Despite the many problems facing the intellectual biographer, there was much agreement about the value of the approach. As I argued in my paper on James Harrington, this allows the relationship between the life and the works (the external and internal lives) to be explored and appreciated, and can result in revelations about the influence of an individual's life experiences on his/her thought or, conversely, the impact of their ideas on their political and social actions. Intellectual biography was also praised for encouraging the exploration not just of texts, but of the social context of their production, the networks (intellectual and practical) of their authors, as well as their audiences and reception. In this respect a contrast was drawn between those working on more well-known figures, who might want to merge the subject into the crowd, for a time, in order to be able to see and appreciate the context in which they were operating, and those working on more obscure figures, who need to be given the opportunity to stand out from the crowd. This is perhaps particularly important in the case of women, so long hidden within history. Sarah Hutton emphasised the importance of producing intellectual biographies of women in order to restore them to visibility and to demonstrate that women, even early-modern women, had mental lives worthy of exploration. It is equally important in the case of male figures too, though, and can be illuminating beyond the individual. MikeBraddick spoke of the value, to a self-confessed social historian with an interest in state formation and structures, of exploring a life such as Lilburne's within a changing sociological context and of using his life and ideas to elucidate the history of political engagement more generally.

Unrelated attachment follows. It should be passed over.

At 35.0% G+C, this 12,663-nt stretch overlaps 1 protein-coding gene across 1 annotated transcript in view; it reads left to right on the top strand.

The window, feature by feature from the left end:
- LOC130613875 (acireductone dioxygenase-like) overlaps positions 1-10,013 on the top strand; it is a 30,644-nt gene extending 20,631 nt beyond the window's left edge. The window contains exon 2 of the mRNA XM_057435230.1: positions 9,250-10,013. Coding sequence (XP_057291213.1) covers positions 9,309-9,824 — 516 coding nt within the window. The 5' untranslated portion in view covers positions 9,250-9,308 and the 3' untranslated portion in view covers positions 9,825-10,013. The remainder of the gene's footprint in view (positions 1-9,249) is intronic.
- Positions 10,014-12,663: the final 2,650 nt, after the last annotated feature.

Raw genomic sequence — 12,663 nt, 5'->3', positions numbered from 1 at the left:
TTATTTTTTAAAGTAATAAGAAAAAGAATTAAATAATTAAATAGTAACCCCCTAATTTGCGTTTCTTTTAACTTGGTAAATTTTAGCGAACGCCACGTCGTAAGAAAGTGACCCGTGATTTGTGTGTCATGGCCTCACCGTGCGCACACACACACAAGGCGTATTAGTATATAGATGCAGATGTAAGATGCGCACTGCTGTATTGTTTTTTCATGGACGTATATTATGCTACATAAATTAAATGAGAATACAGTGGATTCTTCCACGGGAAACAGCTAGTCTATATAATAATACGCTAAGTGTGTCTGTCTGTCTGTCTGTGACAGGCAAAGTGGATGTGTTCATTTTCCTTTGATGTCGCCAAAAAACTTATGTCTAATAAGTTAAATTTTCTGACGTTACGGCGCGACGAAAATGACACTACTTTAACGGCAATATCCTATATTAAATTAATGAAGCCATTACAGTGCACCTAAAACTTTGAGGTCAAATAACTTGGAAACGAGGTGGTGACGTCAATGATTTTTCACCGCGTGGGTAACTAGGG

Indeed if one thing was evident at our workshop it was that intellectual biography is an inherently interdisciplinary approach. Our speakers and panellists come from a range of disciplinary backgrounds (English Literature, Intellectual History, Philosophy, Social History, Modern Languages). The subjects they are working on are equally diverse (poets, political thinkers, philosophers, political activists). But, whatever the specific expertise of author and subject, it is almost impossible to produce an intellectual biography without drawing on more than one discipline.